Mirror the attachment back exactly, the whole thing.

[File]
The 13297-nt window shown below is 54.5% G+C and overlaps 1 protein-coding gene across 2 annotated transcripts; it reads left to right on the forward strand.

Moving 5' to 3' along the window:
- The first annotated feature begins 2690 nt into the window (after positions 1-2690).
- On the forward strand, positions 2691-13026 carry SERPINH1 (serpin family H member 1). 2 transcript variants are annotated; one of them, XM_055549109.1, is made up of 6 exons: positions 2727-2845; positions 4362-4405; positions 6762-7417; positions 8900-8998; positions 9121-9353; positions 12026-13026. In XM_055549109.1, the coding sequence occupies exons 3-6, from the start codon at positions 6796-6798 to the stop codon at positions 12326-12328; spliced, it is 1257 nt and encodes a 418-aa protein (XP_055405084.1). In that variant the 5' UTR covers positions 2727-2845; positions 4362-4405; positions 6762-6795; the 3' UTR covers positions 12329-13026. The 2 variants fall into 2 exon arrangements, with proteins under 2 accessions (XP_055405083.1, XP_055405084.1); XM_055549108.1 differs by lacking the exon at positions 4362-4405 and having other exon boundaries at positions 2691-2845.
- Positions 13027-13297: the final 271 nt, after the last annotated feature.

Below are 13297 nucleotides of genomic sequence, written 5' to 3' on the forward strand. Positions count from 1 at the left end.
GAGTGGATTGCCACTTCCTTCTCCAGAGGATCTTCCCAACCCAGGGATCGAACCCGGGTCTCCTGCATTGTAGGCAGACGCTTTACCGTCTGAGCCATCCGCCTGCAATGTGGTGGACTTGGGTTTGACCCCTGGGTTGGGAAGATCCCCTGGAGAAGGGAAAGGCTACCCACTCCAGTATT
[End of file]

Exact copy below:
The 13297-nt window shown below is 54.5% G+C and overlaps 1 protein-coding gene across 2 annotated transcripts; it reads left to right on the forward strand.

Moving 5' to 3' along the window:
- The first annotated feature begins 2690 nt into the window (after positions 1-2690).
- On the forward strand, positions 2691-13026 carry SERPINH1 (serpin family H member 1). 2 transcript variants are annotated; one of them, XM_055549109.1, is made up of 6 exons: positions 2727-2845; positions 4362-4405; positions 6762-7417; positions 8900-8998; positions 9121-9353; positions 12026-13026. In XM_055549109.1, the coding sequence occupies exons 3-6, from the start codon at positions 6796-6798 to the stop codon at positions 12326-12328; spliced, it is 1257 nt and encodes a 418-aa protein (XP_055405084.1). In that variant the 5' UTR covers positions 2727-2845; positions 4362-4405; positions 6762-6795; the 3' UTR covers positions 12329-13026. The 2 variants fall into 2 exon arrangements, with proteins under 2 accessions (XP_055405083.1, XP_055405084.1); XM_055549108.1 differs by lacking the exon at positions 4362-4405 and having other exon boundaries at positions 2691-2845.
- Positions 13027-13297: the final 271 nt, after the last annotated feature.

Below are 13297 nucleotides of genomic sequence, written 5' to 3' on the forward strand. Positions count from 1 at the left end.
GAGTGGATTGCCACTTCCTTCTCCAGAGGATCTTCCCAACCCAGGGATCGAACCCGGGTCTCCTGCATTGTAGGCAGACGCTTTACCGTCTGAGCCATCCGCCTGCAATGTGGTGGACTTGGGTTTGACCCCTGGGTTGGGAAGATCCCCTGGAGAAGGGAAAGGCTACCCACTCCAGTATT